Prime Minister Shinzo Abe (right) and King Wangchuk of Bhutan shake hands before their meeting on October 22, 2019, at the Motoakasaka Guest House in Tokyo. (Pool photo)

Implications for Japan

For Japan, this situation serves as a reminder that China will not stop its salami-slicing tactics. This should worry Japan, especially when it comes to the Taiwan issue. 

China has also been claiming the Japanese-held Senkaku Islands. And Tokyo needs to consider additional defense mechanisms to defend its key national interests. 

In addition, this also means that good economic relations with countries are not a defense mechanism. For example, China's economic ties with India have not changed the security problems. Clearly, Beijing is prepared to sacrifice economic benefits at the altar of its so-called "national interests." 

Bhutan's King Jigme Khesar Namgyel Wangchuck pays tribute during a visit to the Mahatma Gandhi memorial in New Delhi, India, April 4, 2023. (© REUTERS/Adnan Abidi)

Complications Ahead

New Delhi must emphasize to Thimpu that India will not entertain any change in stance on the Doklam border issue. 

Complicating matters, there has been negative reporting on Bhutan in the Indian media ever since Bhutan imposed a sustainable development fee on tourists visiting the country. It is not in Bhutan's interest to worsen its ties to India.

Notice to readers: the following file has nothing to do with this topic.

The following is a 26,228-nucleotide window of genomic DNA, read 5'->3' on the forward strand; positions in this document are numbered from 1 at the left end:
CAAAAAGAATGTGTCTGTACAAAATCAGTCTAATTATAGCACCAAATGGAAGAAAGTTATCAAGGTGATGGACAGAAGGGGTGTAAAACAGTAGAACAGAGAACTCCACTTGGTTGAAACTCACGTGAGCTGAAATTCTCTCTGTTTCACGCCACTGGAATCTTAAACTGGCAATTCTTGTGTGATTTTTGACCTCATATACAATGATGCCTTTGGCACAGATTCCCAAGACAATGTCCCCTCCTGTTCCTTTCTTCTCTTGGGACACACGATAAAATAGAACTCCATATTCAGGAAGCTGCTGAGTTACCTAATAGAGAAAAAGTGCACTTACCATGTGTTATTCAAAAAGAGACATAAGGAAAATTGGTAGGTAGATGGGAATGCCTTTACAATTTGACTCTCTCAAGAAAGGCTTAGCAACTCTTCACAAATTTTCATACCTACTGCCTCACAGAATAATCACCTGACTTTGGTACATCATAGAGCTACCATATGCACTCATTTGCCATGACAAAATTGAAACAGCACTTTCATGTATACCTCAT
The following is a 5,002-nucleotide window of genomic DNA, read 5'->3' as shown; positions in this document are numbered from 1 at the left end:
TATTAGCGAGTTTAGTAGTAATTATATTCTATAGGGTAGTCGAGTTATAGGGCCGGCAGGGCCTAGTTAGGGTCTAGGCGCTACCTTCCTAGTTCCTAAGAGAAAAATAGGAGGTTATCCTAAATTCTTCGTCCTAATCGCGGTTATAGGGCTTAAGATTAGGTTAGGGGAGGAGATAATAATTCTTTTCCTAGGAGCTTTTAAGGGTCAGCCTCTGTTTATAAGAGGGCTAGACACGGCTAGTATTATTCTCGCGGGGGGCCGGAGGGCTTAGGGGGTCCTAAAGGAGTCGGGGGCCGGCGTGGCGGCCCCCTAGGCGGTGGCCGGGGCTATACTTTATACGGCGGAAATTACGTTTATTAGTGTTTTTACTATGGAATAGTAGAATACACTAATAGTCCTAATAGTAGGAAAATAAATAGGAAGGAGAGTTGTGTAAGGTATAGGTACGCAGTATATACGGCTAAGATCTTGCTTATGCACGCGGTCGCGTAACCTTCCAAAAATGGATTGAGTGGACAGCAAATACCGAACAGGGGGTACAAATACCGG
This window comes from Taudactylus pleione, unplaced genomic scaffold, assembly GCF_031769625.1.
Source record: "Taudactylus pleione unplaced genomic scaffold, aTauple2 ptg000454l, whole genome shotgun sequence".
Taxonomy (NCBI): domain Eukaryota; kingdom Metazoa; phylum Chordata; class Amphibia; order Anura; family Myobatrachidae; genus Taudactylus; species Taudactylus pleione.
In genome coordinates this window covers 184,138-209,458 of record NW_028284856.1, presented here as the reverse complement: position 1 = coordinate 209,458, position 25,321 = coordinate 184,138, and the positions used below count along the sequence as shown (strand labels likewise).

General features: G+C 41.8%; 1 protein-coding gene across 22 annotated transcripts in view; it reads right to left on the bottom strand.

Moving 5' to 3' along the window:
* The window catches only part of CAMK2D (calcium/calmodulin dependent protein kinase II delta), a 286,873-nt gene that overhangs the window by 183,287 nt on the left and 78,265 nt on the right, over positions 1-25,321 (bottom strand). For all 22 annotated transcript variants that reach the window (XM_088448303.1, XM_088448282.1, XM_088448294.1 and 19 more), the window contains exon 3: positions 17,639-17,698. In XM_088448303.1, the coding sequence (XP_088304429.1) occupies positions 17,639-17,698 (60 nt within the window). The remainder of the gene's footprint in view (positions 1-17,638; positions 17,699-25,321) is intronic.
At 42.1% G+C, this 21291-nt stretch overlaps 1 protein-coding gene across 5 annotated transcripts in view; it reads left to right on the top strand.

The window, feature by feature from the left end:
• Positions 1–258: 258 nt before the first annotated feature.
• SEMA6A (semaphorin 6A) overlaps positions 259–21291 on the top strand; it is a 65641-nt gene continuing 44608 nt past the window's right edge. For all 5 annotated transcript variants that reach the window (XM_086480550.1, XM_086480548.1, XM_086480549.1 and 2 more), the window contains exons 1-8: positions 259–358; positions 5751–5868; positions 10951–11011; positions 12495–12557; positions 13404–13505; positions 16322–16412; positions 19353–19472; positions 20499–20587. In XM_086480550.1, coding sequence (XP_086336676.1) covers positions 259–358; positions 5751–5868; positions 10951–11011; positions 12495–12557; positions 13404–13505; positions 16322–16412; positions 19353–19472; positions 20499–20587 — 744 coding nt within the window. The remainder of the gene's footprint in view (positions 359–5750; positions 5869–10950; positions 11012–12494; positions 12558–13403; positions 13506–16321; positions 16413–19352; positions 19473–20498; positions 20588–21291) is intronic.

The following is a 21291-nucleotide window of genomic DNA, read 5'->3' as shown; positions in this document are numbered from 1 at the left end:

Since the launch of Bhutan's first Five-Year Plan in 1961, India has been Bhutan's principal development partner.  Indeed, the major share of its total external grants have been provided by India. It is worthwhile to note that during Bhutan's current 12th Five-Year Plan (2018-23), India's contribution constitutes 73% of the country's total external grants.

China claims three areas in Bhutan. They are Pasamlung and Jakarlung in the north near Tibet, and Doklam in the west near India. For Bhutan, the sticking point in settling the border row with Beijing is Doklam. It is a plateau which offers a commanding view of the Chumbi Valley and is very close to the Siliguri Corridor.

With Xi Jinping entering his third term as president, both India and Japan need to be prepared for more aggression from China along their borders. Beijing's moves vis-à-vis Thimphu seems to be similar to its moves in the South China Sea, where it has built and fortified islands to strengthen its claims over disputed waters. In Bhutan, the Chinese seem to be altering the status quo, without any visible obstruction by Bhutan. 

Bhutan's Conflicting Voices

During the recent visit by the Bhutanese King to India, the Bhutan side also "noted with satisfaction the timely flow of funds from GOI to ensure smooth and uninterrupted progress of projects under the 12th Five Year Plan with about 90 percent of India's committed plan assistance to Bhutan already released." 

Hence, it is all the more perplexing as to why Bhutan's prime minister issued this kind of a statement. New Delhi needs to nip it in the bud.


Author: Dr Rupakjyoti Borah

Dr Rupakjyoti Borah is a Senior Research Fellow with the Japan Forum for Strategic Studies, Tokyo. The views expressed here are personal. His upcoming book is  "Beyond the BRI: Can India, Japan and the US provide an Alternate Model of Connectivity (World Scientific, Singapore)